Jim Johnson, the veteran Washington insider who was born and bred in Minnesota DFL politics, resigned Wednesday as head of Barack Obama's vice presidential search committee after questions about mortgage rates he received from Countrywide Financial Corp., a lender entangled in the subprime mortgage mess.
Johnson, a native of Benson, Minn., said in a statement that he had done nothing wrong but was stepping down to spare the Obama campaign unneeded publicity.
"I would not dream of being a party to distracting attention from that historic effort," he said, despite the "blatantly false statements and misrepresentations" made about him since a Wall Street Journal story ran last Saturday.
After the article appeared, Republican presidential candidate John McCain accused Obama of hypocrisy in naming Johnson to lead the vetting panel after Obama had repeatedly blasted Countrywide for selling billions of dollars' worth of subprime mortgages. Countrywide is the largest home mortgage lender in the country.
The Journal reported that Johnson was in his waning days as CEO of Fannie Mae, the quasi-public lending agency he headed from 1991 to 1998, when he received the first of several loans from Countrywide.
The Journal, which reported that Johnson got loans through Countrywide CEO Angelo Mozilo, said a comparison of rates raised the possibility that Johnson was given preferential treatment.
However, it added that it was impossible to tell for sure from documents because the disparity could be explained by other factors. It also said there is nothing illegal about giving some borrowers better treatment than others.
In a statement Wednesday, Obama said he accepted Johnson's decision to resign from the search team.
"We have a very good selection process underway, and I am confident that it will produce a number of highly qualified candidates for me to choose from in the weeks ahead. I remain grateful to Jim for his service and his efforts in this process," Obama said.
It wasn't clear when or whether Obama would replace Johnson on the search team, which also includes former Deputy U.S. Attorney General Eric Holder and Caroline Kennedy, the daughter of President John F. Kennedy and an early Obama booster.
Reaction from Mondale
Neither Johnson nor his attorney returned calls seeking comments Wednesday. However, Johnson's most famous boss -- former Vice President Walter Mondale -- said he thought Johnson did the right thing by resigning, although he was sorry to see it.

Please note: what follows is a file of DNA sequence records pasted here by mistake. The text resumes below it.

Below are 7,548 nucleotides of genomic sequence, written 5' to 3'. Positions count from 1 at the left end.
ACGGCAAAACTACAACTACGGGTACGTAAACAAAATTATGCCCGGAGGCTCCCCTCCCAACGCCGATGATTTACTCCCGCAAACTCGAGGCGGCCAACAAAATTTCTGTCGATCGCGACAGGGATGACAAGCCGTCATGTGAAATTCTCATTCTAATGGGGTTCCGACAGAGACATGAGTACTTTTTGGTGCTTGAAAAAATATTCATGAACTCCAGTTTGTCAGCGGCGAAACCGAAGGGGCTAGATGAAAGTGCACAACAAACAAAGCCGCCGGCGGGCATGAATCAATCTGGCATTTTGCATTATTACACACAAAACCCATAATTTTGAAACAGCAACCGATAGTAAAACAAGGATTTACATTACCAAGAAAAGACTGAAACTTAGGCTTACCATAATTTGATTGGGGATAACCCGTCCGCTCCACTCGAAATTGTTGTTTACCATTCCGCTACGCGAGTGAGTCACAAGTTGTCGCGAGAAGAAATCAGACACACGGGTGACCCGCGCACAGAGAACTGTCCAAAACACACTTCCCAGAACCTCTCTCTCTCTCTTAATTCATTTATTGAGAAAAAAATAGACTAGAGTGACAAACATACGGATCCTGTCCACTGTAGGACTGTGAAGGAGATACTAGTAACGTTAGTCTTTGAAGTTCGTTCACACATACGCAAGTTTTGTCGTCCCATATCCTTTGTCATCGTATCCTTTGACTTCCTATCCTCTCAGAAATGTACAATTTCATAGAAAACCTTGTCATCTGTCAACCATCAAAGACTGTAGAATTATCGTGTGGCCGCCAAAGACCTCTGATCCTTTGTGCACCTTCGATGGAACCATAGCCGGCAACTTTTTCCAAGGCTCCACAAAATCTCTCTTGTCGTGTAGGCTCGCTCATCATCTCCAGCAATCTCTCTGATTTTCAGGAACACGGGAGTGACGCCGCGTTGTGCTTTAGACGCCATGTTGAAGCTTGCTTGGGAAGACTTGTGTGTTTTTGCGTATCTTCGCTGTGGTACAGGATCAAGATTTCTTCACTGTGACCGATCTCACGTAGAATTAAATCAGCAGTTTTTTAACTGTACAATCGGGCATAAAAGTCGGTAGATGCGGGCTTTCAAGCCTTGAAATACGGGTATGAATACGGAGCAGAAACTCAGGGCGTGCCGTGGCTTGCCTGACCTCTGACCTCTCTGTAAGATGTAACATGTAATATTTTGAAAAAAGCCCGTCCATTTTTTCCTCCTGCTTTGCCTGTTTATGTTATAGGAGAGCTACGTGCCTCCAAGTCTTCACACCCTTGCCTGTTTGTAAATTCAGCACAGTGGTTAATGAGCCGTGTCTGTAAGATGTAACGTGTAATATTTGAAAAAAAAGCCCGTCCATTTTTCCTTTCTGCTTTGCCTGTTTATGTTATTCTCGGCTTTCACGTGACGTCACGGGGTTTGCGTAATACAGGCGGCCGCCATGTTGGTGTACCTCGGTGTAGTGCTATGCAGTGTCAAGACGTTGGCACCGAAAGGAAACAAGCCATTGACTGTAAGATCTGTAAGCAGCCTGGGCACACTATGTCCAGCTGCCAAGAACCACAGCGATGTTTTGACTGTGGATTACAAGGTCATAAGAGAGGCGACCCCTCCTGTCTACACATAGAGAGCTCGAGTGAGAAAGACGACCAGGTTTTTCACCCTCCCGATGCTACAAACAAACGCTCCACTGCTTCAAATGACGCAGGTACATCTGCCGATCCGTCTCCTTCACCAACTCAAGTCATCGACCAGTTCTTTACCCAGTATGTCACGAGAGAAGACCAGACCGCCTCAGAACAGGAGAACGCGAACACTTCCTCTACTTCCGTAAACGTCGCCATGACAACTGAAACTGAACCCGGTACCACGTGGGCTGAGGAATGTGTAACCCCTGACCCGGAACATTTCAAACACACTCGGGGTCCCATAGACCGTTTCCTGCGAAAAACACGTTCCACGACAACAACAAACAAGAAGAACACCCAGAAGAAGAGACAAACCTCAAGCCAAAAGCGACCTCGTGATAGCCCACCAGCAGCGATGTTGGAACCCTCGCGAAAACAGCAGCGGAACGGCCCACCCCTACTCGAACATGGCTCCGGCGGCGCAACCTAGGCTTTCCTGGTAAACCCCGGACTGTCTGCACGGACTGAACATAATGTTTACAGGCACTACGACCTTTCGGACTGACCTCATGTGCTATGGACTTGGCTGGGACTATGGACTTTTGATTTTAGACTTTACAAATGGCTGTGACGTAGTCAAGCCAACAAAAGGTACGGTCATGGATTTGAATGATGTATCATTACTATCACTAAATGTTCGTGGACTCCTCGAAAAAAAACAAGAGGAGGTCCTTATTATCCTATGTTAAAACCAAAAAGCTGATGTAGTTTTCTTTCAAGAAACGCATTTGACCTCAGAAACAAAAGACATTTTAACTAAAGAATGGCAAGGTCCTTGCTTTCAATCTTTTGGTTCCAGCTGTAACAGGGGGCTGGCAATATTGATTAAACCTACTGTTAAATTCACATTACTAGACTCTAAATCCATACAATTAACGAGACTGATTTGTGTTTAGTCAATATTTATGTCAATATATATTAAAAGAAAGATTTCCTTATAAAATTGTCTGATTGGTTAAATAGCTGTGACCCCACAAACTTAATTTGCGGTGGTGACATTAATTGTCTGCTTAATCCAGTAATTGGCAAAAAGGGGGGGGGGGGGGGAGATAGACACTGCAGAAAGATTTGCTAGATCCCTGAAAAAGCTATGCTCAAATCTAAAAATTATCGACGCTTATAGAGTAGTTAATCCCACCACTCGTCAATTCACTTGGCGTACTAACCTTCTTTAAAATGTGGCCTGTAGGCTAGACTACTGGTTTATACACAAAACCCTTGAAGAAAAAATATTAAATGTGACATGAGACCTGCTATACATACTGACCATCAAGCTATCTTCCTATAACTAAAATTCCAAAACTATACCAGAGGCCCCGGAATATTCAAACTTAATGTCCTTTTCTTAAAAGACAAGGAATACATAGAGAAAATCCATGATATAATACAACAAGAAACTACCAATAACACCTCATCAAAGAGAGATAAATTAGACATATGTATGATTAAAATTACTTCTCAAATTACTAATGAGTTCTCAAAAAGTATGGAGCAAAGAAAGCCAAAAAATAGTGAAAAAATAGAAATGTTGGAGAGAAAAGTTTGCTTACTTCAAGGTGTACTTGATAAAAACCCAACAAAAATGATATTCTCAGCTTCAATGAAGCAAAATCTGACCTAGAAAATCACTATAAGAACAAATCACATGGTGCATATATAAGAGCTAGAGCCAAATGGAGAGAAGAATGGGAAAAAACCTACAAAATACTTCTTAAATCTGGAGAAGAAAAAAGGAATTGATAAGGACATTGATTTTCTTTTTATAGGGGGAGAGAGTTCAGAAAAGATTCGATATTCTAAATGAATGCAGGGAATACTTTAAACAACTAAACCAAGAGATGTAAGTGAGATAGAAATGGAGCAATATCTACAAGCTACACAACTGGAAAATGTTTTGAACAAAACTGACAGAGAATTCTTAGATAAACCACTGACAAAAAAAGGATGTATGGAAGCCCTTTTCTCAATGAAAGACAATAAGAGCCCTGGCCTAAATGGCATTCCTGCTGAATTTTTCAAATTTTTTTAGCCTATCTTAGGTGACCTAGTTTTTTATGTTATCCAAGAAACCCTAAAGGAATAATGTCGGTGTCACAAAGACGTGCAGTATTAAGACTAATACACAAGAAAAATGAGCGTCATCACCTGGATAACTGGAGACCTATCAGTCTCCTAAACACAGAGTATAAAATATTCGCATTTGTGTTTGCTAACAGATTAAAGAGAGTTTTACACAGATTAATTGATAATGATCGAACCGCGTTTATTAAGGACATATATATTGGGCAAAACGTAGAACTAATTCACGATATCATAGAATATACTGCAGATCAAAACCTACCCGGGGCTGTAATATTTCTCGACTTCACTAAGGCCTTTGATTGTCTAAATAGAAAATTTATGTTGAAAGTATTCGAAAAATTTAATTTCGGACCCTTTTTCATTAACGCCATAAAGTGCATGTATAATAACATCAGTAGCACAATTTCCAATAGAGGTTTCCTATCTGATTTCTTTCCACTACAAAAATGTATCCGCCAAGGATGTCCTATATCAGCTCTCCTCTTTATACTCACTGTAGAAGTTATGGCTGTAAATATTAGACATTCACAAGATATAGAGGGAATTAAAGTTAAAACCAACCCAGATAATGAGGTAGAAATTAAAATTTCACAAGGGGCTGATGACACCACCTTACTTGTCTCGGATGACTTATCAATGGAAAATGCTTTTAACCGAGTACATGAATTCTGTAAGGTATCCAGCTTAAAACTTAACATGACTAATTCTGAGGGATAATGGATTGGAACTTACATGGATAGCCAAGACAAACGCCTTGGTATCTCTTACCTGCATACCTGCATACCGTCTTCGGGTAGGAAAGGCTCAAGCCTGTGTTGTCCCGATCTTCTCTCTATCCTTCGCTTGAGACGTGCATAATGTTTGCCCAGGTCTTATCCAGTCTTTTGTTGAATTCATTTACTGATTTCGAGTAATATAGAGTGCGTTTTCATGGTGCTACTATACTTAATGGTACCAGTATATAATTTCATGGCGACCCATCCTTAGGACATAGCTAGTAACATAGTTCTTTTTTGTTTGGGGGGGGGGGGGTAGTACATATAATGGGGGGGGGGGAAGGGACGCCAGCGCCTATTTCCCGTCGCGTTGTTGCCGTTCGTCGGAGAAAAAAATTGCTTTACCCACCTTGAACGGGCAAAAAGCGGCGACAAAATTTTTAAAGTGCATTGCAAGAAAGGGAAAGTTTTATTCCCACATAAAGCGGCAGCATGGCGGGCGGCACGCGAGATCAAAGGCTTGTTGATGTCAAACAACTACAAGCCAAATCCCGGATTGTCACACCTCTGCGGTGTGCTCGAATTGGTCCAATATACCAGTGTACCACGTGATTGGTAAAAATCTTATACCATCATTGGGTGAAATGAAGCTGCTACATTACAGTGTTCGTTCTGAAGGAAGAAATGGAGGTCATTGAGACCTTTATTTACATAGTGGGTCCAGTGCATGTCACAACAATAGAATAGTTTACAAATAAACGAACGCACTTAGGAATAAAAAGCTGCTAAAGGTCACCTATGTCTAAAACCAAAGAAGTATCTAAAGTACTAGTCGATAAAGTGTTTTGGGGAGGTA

"He's a very gifted person, a solid and honest person," Mondale said. "I hate to see a talent like this forced out of the political process. We've worked side by side for 40 years, including the four years I was vice president. As far as I'm concerned, he's as honest as they come."
Mondale, who has endorsed Obama, said the resignation didn't give Johnson the chance to tell his side of the story. "I'm pretty sure that this decision [to step down] was Jim's," Mondale said. "He wasn't going to ask Obama to decide."
Johnson, 64, is the son of the late A.I. Johnson, a longtime Minnesota legislator who served as speaker of the House in the 1950s. After graduating from Benson High in 1961, Johnson earned degrees at the University of Minnesota and Princeton University. He worked for Dayton-Hudson and on campaigns for Sens. Eugene McCarthy and George McGovern before becoming Mondale's chief of staff.
He chaired Mondale's presidential campaign in 1984 and vetted vice presidential possibilities for Mondale and again for Sen. John Kerry in 2004.
Johnson currently is vice chairman of Perseus, a private equity bank, and lives in Washington, D.C.
Reed Anfinson, owner and publisher of the Swift County Monitor-News in Benson and a cousin of Johnson's, said stepping down was "true to Jim's nature. ... He's not about the limelight, he's about serving the candidate."
As for the questions about the loans Johnson received, Anfinson said he had never known his cousin to be anything but "upstanding."
He still returns occasionally to Minnesota for family reunions, Anfinson said.
Loans at issue
According to the Journal story, the interest rates Johnson got for two loans totaling $2.3 million were lower than prevailing rates at the time. Johnson received another loan, for $390,000, for a rate equivalent to the market at the time.
Whether the terms were preferential is another question, the Journal noted; several factors might account for lower rates, including a borrower's income and credit score and the number of points a borrower might have paid upfront to secure a lower rate. Johnson's lawyer told the Journal that his loan terms met industry standards.
Johnson sits on the board of Target Corp., and from 1993 until this month also was a director for UnitedHealth, the Minnetonka-based insurer that drew sharp criticism for the way the board handled compensation for former CEO William McGuire.
However, Johnson also was on a special committee that oversaw an internal investigation of UnitedHealth that led to McGuire's departure and company changes.
Staff writer Bob von Sternberg and news services contributed to this story. Kevin Duchschere • 612-673-4455